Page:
Becoming A Father For The First Time

On 19 December 2007 I became, for the first time, a father. And life, as they say, will never be quite the same again.

Having passed my forty-third birthday without having troubled the scorers in the reproduction stakes I was probably typical in being dismissive of much of the hype surrounding childbirth. After all, there are some 300,000 babies born every day in the world!

Well, I guess like a lot of statistics, this has little resonance until you are directly affected. Somehow parenthood seems a little less commonplace when it is your tiny little child that you hold gingerly in your arms for the very first time.

“Your life will never be the same again” was the refrain I heard time and time again from friends who were already parents as D-Day approached, as if my wife and I had not considered this to be the very reason we passionately wished to become parents.

When people remark how I have taken fatherhood in my stride I have contemplated that it might be something to do with a normal sense of detachment. But in reality I think not – it now seems like the most natural state in the world.

Young Frederick William Crispian Field is of course the most gorgeous little boy to have graced this planet. Well that at least is the story I am sticking to!

I must confess that if someone had extolled the virtues only one short month ago, of early morning feeding I should have regarded them as mad.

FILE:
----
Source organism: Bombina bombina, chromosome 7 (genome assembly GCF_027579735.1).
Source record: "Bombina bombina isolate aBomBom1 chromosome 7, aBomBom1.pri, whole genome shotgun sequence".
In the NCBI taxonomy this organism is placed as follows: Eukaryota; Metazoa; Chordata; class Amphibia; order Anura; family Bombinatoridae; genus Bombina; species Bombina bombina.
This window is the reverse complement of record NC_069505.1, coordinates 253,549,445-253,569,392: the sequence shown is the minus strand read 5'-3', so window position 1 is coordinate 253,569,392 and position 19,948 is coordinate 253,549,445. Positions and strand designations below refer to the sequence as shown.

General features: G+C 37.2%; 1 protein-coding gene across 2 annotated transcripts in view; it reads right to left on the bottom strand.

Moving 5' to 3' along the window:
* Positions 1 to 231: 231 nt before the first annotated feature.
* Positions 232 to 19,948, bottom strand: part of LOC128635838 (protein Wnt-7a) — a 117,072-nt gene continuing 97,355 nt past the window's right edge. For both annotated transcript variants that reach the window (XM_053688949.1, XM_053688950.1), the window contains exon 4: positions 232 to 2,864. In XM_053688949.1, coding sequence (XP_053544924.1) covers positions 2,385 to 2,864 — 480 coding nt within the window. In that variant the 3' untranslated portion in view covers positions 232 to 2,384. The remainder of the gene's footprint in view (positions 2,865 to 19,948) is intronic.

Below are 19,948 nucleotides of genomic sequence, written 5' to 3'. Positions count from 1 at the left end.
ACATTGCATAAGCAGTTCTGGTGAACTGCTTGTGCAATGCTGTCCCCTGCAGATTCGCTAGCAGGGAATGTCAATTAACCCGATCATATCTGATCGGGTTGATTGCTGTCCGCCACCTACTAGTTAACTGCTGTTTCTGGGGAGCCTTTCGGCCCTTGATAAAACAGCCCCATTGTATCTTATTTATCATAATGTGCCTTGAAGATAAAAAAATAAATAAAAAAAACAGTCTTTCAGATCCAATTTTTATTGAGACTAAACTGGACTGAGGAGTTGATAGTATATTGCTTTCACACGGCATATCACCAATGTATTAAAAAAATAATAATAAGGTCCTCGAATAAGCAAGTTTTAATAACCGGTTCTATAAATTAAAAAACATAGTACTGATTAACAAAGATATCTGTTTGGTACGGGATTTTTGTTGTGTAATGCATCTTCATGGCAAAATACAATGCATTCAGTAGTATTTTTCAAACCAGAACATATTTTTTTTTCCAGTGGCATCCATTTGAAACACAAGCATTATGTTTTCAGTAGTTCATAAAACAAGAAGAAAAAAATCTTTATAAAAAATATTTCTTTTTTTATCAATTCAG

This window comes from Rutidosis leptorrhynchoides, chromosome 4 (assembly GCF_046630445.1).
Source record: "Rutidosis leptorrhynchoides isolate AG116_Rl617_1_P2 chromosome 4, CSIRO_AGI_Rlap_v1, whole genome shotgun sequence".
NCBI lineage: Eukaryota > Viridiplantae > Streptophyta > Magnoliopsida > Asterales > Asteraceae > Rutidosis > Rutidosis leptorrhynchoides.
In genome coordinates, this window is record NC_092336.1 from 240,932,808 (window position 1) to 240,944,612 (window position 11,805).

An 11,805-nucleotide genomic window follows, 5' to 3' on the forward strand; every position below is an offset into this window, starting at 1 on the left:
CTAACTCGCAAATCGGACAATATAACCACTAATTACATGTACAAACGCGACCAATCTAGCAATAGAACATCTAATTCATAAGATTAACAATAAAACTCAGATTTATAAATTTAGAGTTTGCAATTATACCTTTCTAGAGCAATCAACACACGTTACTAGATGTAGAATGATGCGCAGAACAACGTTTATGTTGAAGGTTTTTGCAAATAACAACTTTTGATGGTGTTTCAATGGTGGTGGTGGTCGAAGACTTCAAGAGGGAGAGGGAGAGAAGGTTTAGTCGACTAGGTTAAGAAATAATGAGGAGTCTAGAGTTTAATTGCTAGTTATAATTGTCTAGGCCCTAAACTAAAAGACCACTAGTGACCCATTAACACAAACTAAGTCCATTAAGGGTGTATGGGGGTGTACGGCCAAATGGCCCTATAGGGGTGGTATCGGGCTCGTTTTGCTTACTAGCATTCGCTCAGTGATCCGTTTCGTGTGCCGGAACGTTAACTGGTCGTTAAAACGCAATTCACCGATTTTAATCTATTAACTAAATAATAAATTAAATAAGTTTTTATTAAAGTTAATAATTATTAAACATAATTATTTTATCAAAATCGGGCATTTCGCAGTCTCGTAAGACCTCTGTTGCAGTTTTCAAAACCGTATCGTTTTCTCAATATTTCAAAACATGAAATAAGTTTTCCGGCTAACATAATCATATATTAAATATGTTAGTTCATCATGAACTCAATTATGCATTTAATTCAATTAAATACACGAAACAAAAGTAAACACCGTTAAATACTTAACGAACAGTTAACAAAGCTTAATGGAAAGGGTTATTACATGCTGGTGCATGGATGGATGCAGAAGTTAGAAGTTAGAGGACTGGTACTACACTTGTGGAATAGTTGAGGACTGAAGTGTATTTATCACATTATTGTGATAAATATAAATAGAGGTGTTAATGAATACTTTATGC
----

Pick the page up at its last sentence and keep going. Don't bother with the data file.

But one of the most magical experiences for me of recent weeks has been feeding this little helpless bundle with a bottle in the early hours. On occasion, in order to give my wife much needed rest, my son and I are alone in the stillness of the night. Whilst he feeds hungrily on the bottle of breast milk I talk to him knowing that he is taking even less notice of my words than my colleagues who have to listen to my speeches in the House of Commons.

I have always been fortunate to manage on fewer hours of sleep than many and I have normally been able to get back to sleep quickly after being awoken in the middle of the night. In that respect I have some value as the father of a newborn!

Any life-changing experience brings new perspective so it is for me with fatherhood. The challenges and problems facing our planet are that bit less theoretical and more personal. Bringing new life into this world makes more urgent and immediate a desire that my values and outlook shape the future of my nation to best effect.

My late father passed away at the age of fifty-eight. Since that sad day almost 17 years ago my psychological horizons about my own life span have been framed by my surviving to any greater age as being something of a bonus. No longer. Whilst I should not anticipate being around to see the dawning of a new century, I fervently hope – and expect – my son to see in his ninety-third year. Suddenly international targets and global co-operation with a timeframe to 2050 and beyond no longer seem so academic.

Whilst my infant son sleeps and gathers his strength, there is work to do to make this world, his world, a better place.